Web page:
US Approach to Syria: Wait, What?
The United States approach to the Syrian conflict is not one that anyone should look back upon with pride. At best, it will be noted that no one has really done much of anything to help end the Syrian civil war, thus spreading the blame, such as it is. Ultimately the right to determine the future of one’s people – even at the cost of war – is fundamental and the right of the Syrian people, but even something as simple as setting up a border security zone near NATO member and aspiring EU member Turkey has yet to be done. And when Turkey does anything, its actions appear to be more about self-interested bombing of the Kurdish PKK than actually helping Syria. Regional support inside Syria has thus far had a decidedly sectarian motivation: Iran and Hezbollah support Assad and Shiites, Saudis and other Sunnis support Sunnis. And when the US made a “red line” against the use of chemical weapons and Assad broke it, Obama happily stepped down on the ladder placed by Mr. Putin and Assad. While the removal of chemical weapons from Syria was a wonderful thing, one is fully justified in questioning if Obama going back on the word of the United States to do so will ultimately do more harm in the world than good.
There have been many proposals over the past years of conflict for America to do something. Arm Syrian rebels. Bomb Assad. Suppress Islamic extremists in Syria. Provide air support. Establish a no-fly zone. Each has been firmly resisted by the White House. In the meantime, Assad has been carrying out a rather good plan. He focused on the Syrian moderates that could potentially receive Western backing while allowing Islamic extremists that would never pose that threat to thrive. Thus, ISIS. Once ISIS became a threat, he has enjoyed the development of a de facto partnership between his regime and the West in which Western powers and their allies bomb Islamic extremist groups (primarily ISIS, but also groups that sometimes cooperate with moderate Syrian rebels against Assad). Assad does his part. The Pentagon has pointed out before that use of American air power against Assad would require the elimination of Syrian air defenses. This was cited as the reason not to bomb Assad’s forces or impose a no-fly zone to prevent him from bombing Syrian rebels and civilians. Of course, when the targets in question are in fact Assad’s enemies, he has no reason to use his missile batteries.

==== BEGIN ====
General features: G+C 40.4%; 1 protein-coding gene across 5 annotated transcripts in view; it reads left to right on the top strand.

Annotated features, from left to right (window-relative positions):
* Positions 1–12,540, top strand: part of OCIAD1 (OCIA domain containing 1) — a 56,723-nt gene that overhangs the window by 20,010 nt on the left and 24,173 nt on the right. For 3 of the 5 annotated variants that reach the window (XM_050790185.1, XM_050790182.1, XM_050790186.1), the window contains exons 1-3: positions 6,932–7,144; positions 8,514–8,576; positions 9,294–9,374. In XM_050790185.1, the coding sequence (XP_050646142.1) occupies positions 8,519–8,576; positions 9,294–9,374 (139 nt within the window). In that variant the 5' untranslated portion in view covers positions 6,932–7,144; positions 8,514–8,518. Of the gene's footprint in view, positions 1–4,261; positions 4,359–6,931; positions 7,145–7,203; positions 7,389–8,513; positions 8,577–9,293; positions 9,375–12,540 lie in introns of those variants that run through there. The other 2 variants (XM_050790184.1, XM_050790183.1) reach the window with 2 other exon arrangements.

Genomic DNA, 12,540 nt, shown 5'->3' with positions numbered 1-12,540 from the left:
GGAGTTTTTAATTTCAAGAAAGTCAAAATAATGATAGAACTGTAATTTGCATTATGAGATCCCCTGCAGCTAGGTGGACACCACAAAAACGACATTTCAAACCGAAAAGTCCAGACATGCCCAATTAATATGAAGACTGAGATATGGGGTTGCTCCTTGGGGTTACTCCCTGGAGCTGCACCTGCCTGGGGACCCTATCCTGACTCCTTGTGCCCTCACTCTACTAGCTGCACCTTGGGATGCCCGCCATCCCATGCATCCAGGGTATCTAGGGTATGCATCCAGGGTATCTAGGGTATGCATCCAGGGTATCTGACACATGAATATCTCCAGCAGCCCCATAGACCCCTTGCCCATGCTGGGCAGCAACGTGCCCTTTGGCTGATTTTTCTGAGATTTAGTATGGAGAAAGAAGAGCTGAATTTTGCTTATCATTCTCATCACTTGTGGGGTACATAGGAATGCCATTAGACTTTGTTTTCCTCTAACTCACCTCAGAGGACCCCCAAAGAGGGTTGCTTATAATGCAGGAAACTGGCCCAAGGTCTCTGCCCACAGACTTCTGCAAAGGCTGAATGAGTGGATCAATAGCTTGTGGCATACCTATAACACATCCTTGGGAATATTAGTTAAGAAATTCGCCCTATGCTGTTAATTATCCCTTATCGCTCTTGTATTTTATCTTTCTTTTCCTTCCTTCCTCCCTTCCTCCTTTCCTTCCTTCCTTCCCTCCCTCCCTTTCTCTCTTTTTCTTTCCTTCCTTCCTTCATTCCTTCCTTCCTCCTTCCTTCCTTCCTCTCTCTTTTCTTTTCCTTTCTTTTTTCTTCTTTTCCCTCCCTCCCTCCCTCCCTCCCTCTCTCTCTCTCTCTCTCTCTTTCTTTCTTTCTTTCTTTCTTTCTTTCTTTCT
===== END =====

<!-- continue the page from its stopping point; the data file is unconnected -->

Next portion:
This all makes sense. No necessarily intelligent for those objecting to Assad, but at least things have gone according to some plan. Assad’s plan, but still, it is something that makes sense. Except…
The Pentagon has announced that a vetted force of Syrian rebels has been through a program to train and equip them to fight ISIS, and they will be backed by the US, including receiving US air cover and close air support against ISIS and any group that attacks them, including the forces of the Assad regime. Wait, what? What happened to not risking US planes against Syrian air defenses? Or escalating? Isn’t this inserting a proxy army into Syria? Before the air support announcement it was simply a program to help the rebels, but if we are going to defend them as well, some people will argue this is now a proxy army. To fight ISIS, sure. I think everyone against ISIS can agree that is a good thing. But it is still a major policy shift.
Additionally, if these fighters are actually well trained and well equipped then they should enjoy good success against ISIS with close air support. And then? I rather doubt that they have forsaken their rebellion against Assad. Unless Assad is confident that the New Syrian Forces army will be stalemated against ISIS or be willing to come to terms with him after pushing ISIS out of Syria, he cannot help but see this as the threat he schemed so hard to forestall.
On the other hand, the “New Syrian Forces” army apparently consisted of 60 guys. The target number is 5,000, but obviously they have a long way to go. I am not sure which is more shocking, that the US is suddenly abandoning years of non-interventionist arguments and risking an air war against Assad’s army by supporting a de facto proxy army in Syrian, or that that army is so pathetically small? Sure, call it a cadre, but it still started out with 60 guys. Reports are that this number has been cut in half with their commander captured by al-Nusra, so one must question the training this program is providing. One would think that such a tiny “army” would have focused on securing its own headquarters, knowing that Islamists would consider it a prime target. So perhaps Assad won’t consider this a threat after all.
Perhaps the saddest thing is to imagine if this program was started three or four years ago. Before Syrian moderates had been so heavily targeted and there were still many thousands of moderates without disqualifying exposure to the most effective fight forces in Syria, which are the extremist organizations. Of course, that was before ISIS rose to take over vast parts or Syria and Iraq, and without such a malign organization to compel some sort of action this program would never have made it out of the White House. In its current form, it will be surprising if enough “vetted” Syrians can even be found to make this program accomplish much. Too bad.